Stamp of Approval
You know what is tickling me to no end? The wholesale acceptance by black radio of Robin Thicke and his smooth-ass song "Lost Without You." I mean, this cat is everywhere. BET, VH1 Soul, Steve Harvey's morning show--everywhere. The reason it's so funny is because it just seems completely spontaneous. It's like black folks all had a meeting and said we were going to give Robin Thicke "The Tap." And by The Tap, I mean it looks like the young singer has already gotten the coveted Teena Marie Stamp from the black audience. What's that? Well, I've found that, while most modern white musicians' various and sundry efforts are just lumped under "rock," black listeners tend to grade certain other white music in two distinct ways, with the very rare third category deserving of The Tap.
Yes, yes, I understand that terms like "white music," "black music," and "black listeners" imply sweeping generalizations based on stereotype and assumption, and that the use of these terms reflects a generally lazy rhetoric. I get it. Hell, I've written about it. But I also only get 800 words to do this, so cut me some slack. You know what I mean. This is neither scientific nor all encompassing; this is based on what I've observed in my own travels. So let's just pretend I'm over here listening to the unique and varied black music of Bad Brains and Chocolate Genius while I'm writing this and keep it moving. Now, where was I?
So, yeah, you got your two levels of stamps that black listeners give out to most white artists, with the first being the Pat Boone/Elvis Stamp. The former half of the category refers to white artists who, as the name implies, perform a bad, watered-down version of black music and whose only real attribute is that, well, they're white, so the record companies think (often correctly) white people will support them. And, honestly, most white listeners eventually tend to be a little embarrassed by these artists--more recent examples include Michael Bolton and Vanilla Ice. Then, of course, there's the Elvis Stamp, which almost needs no explanation. As with the Pat Boone Stamp, black listeners tend to look at these artists with some disdain because we feel that a large part of their success with a black style of music is, again, linked to their whiteness. What makes this disdain a little frustrating is that, like Elvis, these folks are actually pretty talented, and outside the political context, you want to like them because good music is good music. This is the segment of the presentation where I show slides of Eminem and Justin Timberlake.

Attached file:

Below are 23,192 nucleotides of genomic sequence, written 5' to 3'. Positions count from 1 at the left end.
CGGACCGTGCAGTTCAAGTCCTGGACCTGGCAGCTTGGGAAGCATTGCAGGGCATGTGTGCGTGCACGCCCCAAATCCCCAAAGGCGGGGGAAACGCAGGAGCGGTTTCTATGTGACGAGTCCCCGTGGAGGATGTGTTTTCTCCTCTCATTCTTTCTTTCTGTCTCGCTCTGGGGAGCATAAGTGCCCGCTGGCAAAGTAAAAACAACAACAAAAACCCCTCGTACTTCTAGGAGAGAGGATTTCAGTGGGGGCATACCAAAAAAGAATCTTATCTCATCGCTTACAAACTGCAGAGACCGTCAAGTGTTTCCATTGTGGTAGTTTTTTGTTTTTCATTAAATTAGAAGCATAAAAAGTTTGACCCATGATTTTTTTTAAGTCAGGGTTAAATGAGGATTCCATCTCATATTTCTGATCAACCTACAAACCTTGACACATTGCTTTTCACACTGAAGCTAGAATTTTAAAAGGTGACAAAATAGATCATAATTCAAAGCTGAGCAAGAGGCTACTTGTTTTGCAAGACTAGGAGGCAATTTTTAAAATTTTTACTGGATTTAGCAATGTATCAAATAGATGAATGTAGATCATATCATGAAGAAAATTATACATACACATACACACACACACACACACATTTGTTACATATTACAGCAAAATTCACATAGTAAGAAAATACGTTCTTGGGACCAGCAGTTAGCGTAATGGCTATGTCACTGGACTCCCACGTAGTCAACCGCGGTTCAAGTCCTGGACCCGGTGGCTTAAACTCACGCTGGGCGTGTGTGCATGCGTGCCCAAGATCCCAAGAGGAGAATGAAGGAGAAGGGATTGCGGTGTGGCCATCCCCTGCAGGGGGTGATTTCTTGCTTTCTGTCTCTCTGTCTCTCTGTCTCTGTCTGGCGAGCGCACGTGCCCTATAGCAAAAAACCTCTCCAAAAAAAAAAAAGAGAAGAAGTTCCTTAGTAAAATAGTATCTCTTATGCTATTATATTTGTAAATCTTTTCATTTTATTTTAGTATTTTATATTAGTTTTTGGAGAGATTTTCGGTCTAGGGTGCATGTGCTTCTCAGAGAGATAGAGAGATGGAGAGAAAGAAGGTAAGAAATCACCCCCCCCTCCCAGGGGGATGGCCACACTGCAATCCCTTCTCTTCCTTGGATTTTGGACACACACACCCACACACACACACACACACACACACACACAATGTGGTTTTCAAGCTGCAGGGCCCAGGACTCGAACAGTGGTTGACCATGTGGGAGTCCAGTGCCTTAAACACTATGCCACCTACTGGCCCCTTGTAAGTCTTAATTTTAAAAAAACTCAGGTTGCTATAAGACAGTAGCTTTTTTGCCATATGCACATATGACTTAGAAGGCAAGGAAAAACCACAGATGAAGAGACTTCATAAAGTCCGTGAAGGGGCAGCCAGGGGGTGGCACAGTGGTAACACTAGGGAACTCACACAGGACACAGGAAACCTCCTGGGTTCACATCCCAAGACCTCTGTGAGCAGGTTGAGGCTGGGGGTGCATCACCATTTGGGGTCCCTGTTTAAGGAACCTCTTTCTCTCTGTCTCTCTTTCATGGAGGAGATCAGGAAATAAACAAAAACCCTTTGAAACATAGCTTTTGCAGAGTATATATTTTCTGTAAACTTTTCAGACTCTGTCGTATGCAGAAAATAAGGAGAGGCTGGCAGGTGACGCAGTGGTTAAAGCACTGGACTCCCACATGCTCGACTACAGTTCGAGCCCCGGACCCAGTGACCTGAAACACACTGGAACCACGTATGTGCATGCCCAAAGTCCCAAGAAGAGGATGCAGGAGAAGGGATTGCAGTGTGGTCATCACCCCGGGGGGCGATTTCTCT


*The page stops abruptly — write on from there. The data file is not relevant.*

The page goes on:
The funny thing about the James Taylor Stamp is it's the exact opposite of the Pat Boone/Elvis Stamp. If you get the James Taylor Stamp, there's nothing that R&B-ish at all about you and, outside of a couple of blips here and there, you aren't played on black radio, yet your albums end up on the record shelves of a fair number of black folks. Taylor, the Police, Steely Dan, Queen--these are all white musicians who, through some weird American pop-cultural viral phenomenon, have this crossover appeal. It's kind of like how everyone, regardless of color, knows the words to "The Gambler." You know who's gotten the crazy James Taylor Stamp here lately? John Mayer. It's hilarious how many people I know who rock some John Mayer like he's Maxwell or something.
Which leaves us with the coveted Teena Marie Stamp. If black people give you Teena Marie status, you might as well be black. In fact, there was a meeting in about 1983 where black America just adopted Teena Marie. The only other white act I can think of that gets even close to the black love that Teena Marie gets is Hall and Oates--maaaaybe Michael McDonald. And while, technically, Paul Wall is white, we've claimed him to the point to which he's more scared of the police than I am. (OK . . . not really.)
Obviously, you can do alright without this particular stamp of approval--I'm pretty sure Timberlake makes out OK--but, like anything else, if you want it, you want it. That damn Joss Stone has been pleading her case for years now, and, with one song, Robin Thicke has sung his way into black America's heart. So, here's to young Robin. Have a seat, have a sandwich, and let me show you the secret grip!
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